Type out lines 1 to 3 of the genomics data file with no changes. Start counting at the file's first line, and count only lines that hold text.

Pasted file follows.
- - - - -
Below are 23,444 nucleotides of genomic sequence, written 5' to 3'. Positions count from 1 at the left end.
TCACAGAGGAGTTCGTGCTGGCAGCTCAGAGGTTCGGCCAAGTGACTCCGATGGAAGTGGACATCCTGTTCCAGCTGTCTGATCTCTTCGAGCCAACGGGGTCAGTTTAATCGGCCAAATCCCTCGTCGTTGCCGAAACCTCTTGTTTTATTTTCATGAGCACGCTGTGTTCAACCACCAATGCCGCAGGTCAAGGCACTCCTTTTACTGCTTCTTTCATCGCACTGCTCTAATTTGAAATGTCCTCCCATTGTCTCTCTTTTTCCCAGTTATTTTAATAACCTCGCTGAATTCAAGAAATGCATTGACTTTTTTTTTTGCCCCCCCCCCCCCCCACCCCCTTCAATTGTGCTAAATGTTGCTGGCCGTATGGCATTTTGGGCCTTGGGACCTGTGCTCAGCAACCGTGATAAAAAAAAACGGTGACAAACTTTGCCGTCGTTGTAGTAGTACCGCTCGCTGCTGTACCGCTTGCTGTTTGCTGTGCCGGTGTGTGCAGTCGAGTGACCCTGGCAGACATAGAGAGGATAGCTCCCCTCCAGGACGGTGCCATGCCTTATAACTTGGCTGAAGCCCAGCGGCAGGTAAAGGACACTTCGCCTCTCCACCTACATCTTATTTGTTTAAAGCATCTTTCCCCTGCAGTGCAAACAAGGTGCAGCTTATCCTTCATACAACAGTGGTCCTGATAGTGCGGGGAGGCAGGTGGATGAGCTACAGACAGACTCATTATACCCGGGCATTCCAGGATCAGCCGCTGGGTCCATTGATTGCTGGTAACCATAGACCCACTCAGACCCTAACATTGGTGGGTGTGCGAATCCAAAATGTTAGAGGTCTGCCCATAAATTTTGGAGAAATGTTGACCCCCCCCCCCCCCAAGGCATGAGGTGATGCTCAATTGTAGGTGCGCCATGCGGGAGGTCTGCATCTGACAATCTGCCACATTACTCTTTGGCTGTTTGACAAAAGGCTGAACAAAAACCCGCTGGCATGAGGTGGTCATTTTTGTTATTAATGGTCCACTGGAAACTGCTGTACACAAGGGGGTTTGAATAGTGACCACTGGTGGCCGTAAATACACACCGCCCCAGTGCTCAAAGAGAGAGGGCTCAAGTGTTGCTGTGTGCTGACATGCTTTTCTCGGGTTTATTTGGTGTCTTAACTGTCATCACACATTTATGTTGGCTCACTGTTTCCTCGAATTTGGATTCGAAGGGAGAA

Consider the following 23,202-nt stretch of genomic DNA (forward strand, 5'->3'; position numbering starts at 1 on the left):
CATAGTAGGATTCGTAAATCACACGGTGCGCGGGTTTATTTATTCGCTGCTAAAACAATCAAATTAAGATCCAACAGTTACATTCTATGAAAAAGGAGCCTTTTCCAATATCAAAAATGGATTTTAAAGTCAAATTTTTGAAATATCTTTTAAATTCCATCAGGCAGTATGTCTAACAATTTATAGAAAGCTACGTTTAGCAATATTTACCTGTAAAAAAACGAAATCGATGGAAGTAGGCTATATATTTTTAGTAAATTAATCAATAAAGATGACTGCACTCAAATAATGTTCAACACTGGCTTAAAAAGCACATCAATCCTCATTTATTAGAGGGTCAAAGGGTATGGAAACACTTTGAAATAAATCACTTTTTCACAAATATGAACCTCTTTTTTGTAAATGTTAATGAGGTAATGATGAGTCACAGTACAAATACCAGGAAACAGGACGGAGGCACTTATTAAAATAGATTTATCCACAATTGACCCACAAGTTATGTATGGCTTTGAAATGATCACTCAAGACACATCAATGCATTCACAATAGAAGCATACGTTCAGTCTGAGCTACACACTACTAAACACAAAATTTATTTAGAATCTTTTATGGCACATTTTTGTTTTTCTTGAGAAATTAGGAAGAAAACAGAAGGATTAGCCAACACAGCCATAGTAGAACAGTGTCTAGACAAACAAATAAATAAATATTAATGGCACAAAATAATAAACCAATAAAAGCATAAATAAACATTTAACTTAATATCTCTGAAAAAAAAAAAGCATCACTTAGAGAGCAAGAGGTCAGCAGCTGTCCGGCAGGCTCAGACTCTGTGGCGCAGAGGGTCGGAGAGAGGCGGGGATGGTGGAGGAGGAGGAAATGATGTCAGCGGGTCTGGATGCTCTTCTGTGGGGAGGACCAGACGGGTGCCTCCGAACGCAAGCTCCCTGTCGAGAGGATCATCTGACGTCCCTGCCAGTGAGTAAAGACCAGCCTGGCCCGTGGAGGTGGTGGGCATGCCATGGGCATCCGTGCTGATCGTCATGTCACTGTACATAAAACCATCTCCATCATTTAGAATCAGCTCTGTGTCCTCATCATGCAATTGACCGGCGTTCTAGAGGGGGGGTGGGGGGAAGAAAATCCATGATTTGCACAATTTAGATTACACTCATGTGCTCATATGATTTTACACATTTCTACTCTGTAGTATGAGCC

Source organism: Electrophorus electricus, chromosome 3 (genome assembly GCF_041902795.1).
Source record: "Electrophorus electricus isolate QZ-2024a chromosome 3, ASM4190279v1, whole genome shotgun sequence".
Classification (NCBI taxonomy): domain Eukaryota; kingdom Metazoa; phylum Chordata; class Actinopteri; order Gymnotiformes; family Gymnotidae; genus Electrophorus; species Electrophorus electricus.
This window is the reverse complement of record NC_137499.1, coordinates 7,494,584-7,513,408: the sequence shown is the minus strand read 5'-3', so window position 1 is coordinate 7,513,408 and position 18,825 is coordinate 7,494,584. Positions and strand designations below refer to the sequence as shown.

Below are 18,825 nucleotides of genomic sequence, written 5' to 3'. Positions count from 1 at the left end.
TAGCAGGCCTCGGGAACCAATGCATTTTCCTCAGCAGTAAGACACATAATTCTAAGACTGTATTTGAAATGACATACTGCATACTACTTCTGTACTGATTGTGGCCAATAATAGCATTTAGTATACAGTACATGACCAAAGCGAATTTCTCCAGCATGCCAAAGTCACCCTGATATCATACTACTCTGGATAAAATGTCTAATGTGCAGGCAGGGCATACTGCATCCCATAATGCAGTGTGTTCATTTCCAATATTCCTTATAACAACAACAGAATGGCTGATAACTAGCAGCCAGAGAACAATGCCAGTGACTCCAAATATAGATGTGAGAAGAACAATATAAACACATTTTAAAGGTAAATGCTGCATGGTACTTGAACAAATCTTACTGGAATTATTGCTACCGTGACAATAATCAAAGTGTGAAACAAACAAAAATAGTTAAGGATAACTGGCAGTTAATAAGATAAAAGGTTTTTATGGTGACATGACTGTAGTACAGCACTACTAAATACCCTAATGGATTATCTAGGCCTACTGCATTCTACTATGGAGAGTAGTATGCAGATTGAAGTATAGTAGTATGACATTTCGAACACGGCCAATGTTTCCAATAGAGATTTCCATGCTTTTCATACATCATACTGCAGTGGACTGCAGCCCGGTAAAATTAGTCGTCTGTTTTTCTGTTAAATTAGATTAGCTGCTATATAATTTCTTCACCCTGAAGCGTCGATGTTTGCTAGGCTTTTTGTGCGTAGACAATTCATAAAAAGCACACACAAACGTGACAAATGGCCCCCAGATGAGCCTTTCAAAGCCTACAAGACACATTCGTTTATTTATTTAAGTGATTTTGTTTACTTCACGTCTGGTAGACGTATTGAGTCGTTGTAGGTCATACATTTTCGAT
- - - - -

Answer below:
Below are 23,444 nucleotides of genomic sequence, written 5' to 3'. Positions count from 1 at the left end.
TCACAGAGGAGTTCGTGCTGGCAGCTCAGAGGTTCGGCCAAGTGACTCCGATGGAAGTGGACATCCTGTTCCAGCTGTCTGATCTCTTCGAGCCAACGGGGTCAGTTTAATCGGCCAAATCCCTCGTCGTTGCCGAAACCTCTTGTTTTATTTTCATGAGCACGCTGTGTTCAACCACCAATGCCGCAGGTCAAGGCACTCCTTTTACTGCTTCTTTCATCGCACTGCTCTAATTTGAAATGTCCTCCCATTGTCTCTCTTTTTCCCAGTTATTTTAATAACCTCGCTGAATTCAAGAAATGCATTGACTTTTTTTTTTGCCCCCCCCCCCCCCCACCCCCTTCAATTGTGCTAAATGTTGCTGGCCGTATGGCATTTTGGGCCTTGGGACCTGTGCTCAGCAACCGTGATAAAAAAAAACGGTGACAAACTTTGCCGTCGTTGTAGTAGTACCGCTCGCTGCTGTACCGCTTGCTGTTTGCTGTGCCGGTGTGTGCAGTCGAGTGACCCTGGCAGACATAGAGAGGATAGCTCCCCTCCAGGACGGTGCCATGCCTTATAACTTGGCTGAAGCCCAGCGGCAGGTAAAGGACACTTCGCCTCTCCACCTACATCTTATTTGTTTAAAGCATCTTTCCCCTGCAGTGCAAACAAGGTGCAGCTTATCCTTCATACAACAGTGGTCCTGATAGTGCGGGGAGGCAGGTGGATGAGCTACAGACAGACTCATTATACCCGGGCATTCCAGGATCAGCCGCTGGGTCCATTGATTGCTGGTAACCATAGACCCACTCAGACCCTAACATTGGTGGGTGTGCGAATCCAAAATGTTAGAGGTCTGCCCATAAATTTTGGAGAAATGTTGACCCCCCCCCCCCCCAAGGCATGAGGTGATGCTCAATTGTAGGTGCGCCATGCGGGAGGTCTGCATCTGACAATCTGCCACATTACTCTTTGGCTGTTTGACAAAAGGCTGAACAAAAACCCGCTGGCATGAGGTGGTCATTTTTGTTATTAATGGTCCACTGGAAACTGCTGTACACAAGGGGGTTTGAATAGTGACCACTGGTGGCCGTAAATACACACCGCCCCAGTGCTCAAAGAGAGAGGGCTCAAGTGTTGCTGTGTGCTGACATGCTTTTCTCGGGTTTATTTGGTGTCTTAACTGTCATCACACATTTATGTTGGCTCACTGTTTCCTCGAATTTGGATTCGAAGGGAGAA

Consider the following 23,202-nt stretch of genomic DNA (forward strand, 5'->3'; position numbering starts at 1 on the left):